4x4 Tyre Size Guide

16 Nov 2020

close up of a 4x4 tyre pattern

Tackling the tough terrains of the local 4x4 track near you might sound like a fun and easy afternoon out, and so it should be. But finding the right tyre size for your 4x4 may not be as fun and easy. The complexities of 4x4 tyre sizing are notorious.

Each year, thousands of people spend fortunes customising and fine tuning their 4x4 off-road vehicles to better deal with tough terrain. Hinges, mudflaps, towbars, and bottom plates are all things that come to mind when you think of 4x4 customisation. And, of course, tyres.

Choosing the right 4x4 tyre for your vehicle is highly important. Tyres can help you to extract the best out of your 4x4. Below, we look at available tyre sizes in our 4x4 Tyre Size Guide.

Know Your 4x4 Tyre Size

Tyres may differ in size, type, and brand, but they all have one thing in common. The tyre sidewall is the source for all the information you need. Each tyre will have a few numbers like 255/75 R18 on the side. These codes may seem daunting at first. Let us make sense of those numbers for you.

255 indicates the width of the tyre, measured from one end of the sidewall to the other. The wider the tyre, the bigger the number.

75 indicates the height of the tyre as an aspect ratio. The tyre wall is measured with the rim removed from the final equation. Again, bigger numbers mean bigger tyres.

R18 means the size (or radius) of the rim that will hold the tyre. As with the previous two figures, the number indicates the size, so higher means bigger.

Matching the right tyre size with your rim is crucial. It will need to fit perfectly to maintain tyre pressure. In the past, tyres had an inner tube placed between the rim and outer rubber. The tube would be inflated and keep the treaded rubber upright.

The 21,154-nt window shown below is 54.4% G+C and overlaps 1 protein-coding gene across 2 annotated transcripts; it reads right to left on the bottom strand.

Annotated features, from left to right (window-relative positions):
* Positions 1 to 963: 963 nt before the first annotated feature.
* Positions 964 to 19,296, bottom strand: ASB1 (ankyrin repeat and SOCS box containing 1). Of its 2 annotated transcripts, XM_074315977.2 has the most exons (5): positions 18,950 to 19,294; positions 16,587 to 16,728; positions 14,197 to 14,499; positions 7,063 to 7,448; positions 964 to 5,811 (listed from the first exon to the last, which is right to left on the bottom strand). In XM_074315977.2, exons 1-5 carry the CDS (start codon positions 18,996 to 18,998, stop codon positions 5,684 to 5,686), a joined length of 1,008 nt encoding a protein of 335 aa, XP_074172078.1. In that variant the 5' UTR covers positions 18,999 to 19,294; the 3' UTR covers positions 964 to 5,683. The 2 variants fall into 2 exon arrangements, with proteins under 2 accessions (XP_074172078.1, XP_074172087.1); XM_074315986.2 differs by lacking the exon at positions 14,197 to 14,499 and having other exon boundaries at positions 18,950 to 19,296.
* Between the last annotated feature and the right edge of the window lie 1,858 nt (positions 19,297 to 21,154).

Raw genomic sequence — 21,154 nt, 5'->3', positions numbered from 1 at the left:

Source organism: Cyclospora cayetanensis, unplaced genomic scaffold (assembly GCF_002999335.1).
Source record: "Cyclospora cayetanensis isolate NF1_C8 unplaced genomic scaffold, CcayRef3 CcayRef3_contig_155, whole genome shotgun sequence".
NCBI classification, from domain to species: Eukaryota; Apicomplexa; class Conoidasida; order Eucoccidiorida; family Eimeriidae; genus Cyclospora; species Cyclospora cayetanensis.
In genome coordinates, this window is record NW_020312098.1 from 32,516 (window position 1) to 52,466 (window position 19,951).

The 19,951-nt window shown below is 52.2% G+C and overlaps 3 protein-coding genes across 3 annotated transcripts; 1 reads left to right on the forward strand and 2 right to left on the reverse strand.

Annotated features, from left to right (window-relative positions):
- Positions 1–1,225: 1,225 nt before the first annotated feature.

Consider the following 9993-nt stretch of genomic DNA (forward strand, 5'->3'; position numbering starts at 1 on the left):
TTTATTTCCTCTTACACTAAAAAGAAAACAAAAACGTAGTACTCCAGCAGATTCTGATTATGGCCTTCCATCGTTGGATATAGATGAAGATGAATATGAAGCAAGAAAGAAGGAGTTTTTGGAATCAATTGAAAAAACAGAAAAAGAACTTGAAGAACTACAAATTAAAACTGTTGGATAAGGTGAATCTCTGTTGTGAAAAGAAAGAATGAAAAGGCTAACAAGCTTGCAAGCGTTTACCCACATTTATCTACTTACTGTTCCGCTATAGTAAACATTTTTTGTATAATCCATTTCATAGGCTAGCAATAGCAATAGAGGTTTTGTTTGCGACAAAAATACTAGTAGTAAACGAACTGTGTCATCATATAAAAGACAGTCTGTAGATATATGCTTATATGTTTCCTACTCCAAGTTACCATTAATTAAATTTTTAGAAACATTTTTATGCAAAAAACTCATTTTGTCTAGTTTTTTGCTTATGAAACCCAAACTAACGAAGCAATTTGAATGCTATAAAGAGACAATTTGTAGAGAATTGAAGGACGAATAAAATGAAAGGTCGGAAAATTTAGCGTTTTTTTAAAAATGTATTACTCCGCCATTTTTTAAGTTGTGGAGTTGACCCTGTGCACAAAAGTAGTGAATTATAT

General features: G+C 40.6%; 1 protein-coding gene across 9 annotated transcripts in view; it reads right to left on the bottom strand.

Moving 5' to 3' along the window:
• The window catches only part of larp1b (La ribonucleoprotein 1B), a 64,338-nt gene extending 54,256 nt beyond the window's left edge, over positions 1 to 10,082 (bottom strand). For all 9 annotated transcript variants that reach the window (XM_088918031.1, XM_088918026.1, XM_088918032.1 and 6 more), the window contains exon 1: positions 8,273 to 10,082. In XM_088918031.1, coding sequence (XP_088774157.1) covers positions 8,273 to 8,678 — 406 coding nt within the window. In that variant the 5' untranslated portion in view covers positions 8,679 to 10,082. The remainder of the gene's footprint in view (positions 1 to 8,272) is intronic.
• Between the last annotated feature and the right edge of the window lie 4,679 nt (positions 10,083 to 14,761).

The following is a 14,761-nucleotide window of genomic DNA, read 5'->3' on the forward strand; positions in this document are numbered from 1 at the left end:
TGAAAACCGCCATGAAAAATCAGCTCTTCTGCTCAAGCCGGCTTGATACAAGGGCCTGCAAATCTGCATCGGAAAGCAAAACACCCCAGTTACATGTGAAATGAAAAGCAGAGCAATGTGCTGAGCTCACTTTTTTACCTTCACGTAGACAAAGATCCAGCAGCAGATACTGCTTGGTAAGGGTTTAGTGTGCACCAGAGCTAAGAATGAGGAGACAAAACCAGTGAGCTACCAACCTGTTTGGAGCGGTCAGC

Today, tyre technology doesn’t require an inner tube. The treated tyre is designed to fit perfectly to the rim. A lip edge design ensures the tyre remains airtight against the rim.

Why did tyre companies decide to remove the inner tube design?

Each company may have a different reason for doing so. The common principles are that it reduces costs for the customer. The fact that tyres don’t need more tubes increases safety because the tubes lacked the stability of modern tyres. It also increased efficiency, as modern tyres benefit from increased stability.

Choosing the Right 4x4 Tyre Size

Consider these three factors when choosing the tyre for your 4x4:

  1. Will the tyre fit on your current rim? And if you are replacing your rim, will it fit the new one? Make sure to get the sizing matched perfectly. You can get this done at any Bridgestone dealership across the country.
  2. Will it fit around the wheel arch of your vehicle and not touch the edges? If so, opt for a smaller tyre to limit tyre wear and damage.
  3. Lastly, ensure that the tyres aren’t too heavy for the engine to move. Speak to your local Bridgestone Tyre Expert about getting the right 4x4 tyre size today.